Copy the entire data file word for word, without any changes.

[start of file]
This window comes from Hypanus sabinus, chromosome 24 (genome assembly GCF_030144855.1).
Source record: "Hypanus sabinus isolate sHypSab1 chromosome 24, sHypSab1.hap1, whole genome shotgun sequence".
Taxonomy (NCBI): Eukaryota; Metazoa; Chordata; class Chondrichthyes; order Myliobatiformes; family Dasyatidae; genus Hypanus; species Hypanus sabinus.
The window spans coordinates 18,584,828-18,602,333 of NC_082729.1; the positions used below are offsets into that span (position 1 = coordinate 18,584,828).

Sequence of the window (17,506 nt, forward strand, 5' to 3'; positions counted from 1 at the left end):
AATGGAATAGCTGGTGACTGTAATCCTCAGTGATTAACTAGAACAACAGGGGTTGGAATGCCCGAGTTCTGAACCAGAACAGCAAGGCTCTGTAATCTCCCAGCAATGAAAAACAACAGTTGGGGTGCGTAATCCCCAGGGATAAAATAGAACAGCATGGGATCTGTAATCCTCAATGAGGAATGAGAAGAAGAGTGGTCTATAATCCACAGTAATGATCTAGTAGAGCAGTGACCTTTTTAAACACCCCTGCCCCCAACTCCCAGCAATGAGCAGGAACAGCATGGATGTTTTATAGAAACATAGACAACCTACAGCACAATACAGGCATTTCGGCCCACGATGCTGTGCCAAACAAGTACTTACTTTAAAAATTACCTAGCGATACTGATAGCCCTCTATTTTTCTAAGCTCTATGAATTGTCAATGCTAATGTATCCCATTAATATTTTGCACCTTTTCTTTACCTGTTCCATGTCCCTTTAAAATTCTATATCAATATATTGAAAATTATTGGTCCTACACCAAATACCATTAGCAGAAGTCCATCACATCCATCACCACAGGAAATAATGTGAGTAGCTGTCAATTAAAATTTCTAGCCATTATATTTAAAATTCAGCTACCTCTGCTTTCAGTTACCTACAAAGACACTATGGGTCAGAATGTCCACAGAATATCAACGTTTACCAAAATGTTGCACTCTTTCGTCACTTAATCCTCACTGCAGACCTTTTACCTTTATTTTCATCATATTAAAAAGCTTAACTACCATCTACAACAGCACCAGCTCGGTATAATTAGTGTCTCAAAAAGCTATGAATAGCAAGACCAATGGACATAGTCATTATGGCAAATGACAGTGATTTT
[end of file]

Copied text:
This window comes from Hypanus sabinus, chromosome 24 (genome assembly GCF_030144855.1).
Source record: "Hypanus sabinus isolate sHypSab1 chromosome 24, sHypSab1.hap1, whole genome shotgun sequence".
Taxonomy (NCBI): Eukaryota; Metazoa; Chordata; class Chondrichthyes; order Myliobatiformes; family Dasyatidae; genus Hypanus; species Hypanus sabinus.
The window spans coordinates 18,584,828-18,602,333 of NC_082729.1; the positions used below are offsets into that span (position 1 = coordinate 18,584,828).

Sequence of the window (17,506 nt, forward strand, 5' to 3'; positions counted from 1 at the left end):
AATGGAATAGCTGGTGACTGTAATCCTCAGTGATTAACTAGAACAACAGGGGTTGGAATGCCCGAGTTCTGAACCAGAACAGCAAGGCTCTGTAATCTCCCAGCAATGAAAAACAACAGTTGGGGTGCGTAATCCCCAGGGATAAAATAGAACAGCATGGGATCTGTAATCCTCAATGAGGAATGAGAAGAAGAGTGGTCTATAATCCACAGTAATGATCTAGTAGAGCAGTGACCTTTTTAAACACCCCTGCCCCCAACTCCCAGCAATGAGCAGGAACAGCATGGATGTTTTATAGAAACATAGACAACCTACAGCACAATACAGGCATTTCGGCCCACGATGCTGTGCCAAACAAGTACTTACTTTAAAAATTACCTAGCGATACTGATAGCCCTCTATTTTTCTAAGCTCTATGAATTGTCAATGCTAATGTATCCCATTAATATTTTGCACCTTTTCTTTACCTGTTCCATGTCCCTTTAAAATTCTATATCAATATATTGAAAATTATTGGTCCTACACCAAATACCATTAGCAGAAGTCCATCACATCCATCACCACAGGAAATAATGTGAGTAGCTGTCAATTAAAATTTCTAGCCATTATATTTAAAATTCAGCTACCTCTGCTTTCAGTTACCTACAAAGACACTATGGGTCAGAATGTCCACAGAATATCAACGTTTACCAAAATGTTGCACTCTTTCGTCACTTAATCCTCACTGCAGACCTTTTACCTTTATTTTCATCATATTAAAAAGCTTAACTACCATCTACAACAGCACCAGCTCGGTATAATTAGTGTCTCAAAAAGCTATGAATAGCAAGACCAATGGACATAGTCATTATGGCAAATGACAGTGATTTT